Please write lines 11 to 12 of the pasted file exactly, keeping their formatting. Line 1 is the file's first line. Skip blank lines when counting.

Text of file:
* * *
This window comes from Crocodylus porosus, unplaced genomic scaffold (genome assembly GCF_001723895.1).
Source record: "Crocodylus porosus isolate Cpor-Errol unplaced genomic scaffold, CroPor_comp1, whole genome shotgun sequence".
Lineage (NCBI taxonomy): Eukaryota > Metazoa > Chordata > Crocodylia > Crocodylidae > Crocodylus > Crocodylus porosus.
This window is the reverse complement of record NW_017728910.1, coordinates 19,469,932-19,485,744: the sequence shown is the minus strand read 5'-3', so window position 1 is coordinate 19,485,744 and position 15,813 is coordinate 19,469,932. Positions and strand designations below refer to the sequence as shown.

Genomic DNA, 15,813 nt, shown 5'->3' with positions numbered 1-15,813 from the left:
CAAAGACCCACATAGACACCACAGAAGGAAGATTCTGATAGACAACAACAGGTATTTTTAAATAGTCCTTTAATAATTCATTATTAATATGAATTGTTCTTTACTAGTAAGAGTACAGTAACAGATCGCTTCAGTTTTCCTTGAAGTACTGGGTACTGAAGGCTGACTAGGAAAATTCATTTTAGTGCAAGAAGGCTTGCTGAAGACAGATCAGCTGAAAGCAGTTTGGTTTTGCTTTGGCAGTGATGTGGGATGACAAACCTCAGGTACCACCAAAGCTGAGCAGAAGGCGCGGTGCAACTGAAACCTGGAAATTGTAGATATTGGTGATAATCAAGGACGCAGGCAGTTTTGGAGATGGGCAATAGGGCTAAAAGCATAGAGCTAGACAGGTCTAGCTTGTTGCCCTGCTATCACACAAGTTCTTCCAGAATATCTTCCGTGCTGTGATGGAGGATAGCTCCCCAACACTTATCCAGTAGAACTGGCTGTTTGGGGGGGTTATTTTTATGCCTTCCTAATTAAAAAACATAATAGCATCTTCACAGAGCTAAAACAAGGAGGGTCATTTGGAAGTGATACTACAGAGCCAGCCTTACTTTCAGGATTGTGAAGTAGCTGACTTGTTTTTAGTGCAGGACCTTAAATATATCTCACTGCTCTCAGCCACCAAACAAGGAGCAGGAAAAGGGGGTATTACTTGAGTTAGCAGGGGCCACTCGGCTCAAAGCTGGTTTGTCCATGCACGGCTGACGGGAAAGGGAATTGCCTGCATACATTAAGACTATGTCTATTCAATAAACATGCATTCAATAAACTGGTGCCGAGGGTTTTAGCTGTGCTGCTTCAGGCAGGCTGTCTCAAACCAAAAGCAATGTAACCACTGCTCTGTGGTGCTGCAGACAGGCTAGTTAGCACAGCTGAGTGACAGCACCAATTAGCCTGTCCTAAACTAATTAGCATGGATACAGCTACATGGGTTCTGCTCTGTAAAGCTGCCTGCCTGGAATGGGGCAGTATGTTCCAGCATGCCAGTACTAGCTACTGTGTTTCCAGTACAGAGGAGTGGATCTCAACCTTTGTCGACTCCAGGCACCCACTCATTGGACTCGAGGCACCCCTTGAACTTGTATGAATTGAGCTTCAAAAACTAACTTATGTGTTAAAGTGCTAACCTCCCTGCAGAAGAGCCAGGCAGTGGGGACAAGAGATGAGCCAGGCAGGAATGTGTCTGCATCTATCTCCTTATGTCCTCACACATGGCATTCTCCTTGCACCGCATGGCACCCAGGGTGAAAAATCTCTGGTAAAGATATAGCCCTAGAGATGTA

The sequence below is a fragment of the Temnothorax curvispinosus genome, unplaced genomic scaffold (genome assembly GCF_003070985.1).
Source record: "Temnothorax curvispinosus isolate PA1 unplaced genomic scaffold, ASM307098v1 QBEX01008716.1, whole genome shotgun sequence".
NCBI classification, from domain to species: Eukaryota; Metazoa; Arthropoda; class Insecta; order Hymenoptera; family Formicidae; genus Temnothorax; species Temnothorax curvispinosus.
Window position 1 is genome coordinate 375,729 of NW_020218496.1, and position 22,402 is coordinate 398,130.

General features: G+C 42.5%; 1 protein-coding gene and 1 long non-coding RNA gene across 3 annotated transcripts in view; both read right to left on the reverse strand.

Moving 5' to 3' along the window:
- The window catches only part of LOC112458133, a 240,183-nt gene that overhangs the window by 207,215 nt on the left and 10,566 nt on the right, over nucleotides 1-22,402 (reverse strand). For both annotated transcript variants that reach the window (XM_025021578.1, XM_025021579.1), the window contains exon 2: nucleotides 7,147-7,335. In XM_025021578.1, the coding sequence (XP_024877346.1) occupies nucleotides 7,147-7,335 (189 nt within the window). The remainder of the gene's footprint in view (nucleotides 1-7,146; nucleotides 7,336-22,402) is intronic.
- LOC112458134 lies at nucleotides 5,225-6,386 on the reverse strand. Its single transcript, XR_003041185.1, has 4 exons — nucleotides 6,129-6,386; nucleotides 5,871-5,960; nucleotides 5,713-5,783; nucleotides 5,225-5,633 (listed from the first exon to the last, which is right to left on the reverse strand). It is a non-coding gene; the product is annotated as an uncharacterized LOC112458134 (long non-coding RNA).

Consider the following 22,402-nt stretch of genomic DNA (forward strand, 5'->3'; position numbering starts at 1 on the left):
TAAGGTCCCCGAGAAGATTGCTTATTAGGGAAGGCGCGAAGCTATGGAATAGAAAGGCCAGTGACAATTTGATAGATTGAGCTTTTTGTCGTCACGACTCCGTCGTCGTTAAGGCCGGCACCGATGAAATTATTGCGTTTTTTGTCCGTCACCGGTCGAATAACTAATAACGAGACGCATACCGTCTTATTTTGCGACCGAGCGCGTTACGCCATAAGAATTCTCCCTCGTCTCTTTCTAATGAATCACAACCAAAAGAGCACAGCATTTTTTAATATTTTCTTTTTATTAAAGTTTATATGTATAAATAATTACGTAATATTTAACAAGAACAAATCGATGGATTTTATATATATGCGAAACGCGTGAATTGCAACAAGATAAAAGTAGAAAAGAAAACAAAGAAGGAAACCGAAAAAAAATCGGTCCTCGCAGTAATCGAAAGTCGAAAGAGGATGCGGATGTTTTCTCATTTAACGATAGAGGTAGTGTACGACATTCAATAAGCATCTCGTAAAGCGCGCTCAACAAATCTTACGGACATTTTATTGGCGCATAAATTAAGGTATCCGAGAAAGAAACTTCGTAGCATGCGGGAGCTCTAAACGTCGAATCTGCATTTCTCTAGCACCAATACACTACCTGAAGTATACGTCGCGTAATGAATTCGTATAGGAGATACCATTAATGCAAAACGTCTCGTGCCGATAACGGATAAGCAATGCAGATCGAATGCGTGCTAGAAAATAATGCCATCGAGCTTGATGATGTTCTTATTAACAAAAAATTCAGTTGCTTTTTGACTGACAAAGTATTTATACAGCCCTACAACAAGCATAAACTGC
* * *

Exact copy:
General features: G+C 42.5%; 1 protein-coding gene and 1 long non-coding RNA gene across 3 annotated transcripts in view; both read right to left on the reverse strand.

Moving 5' to 3' along the window: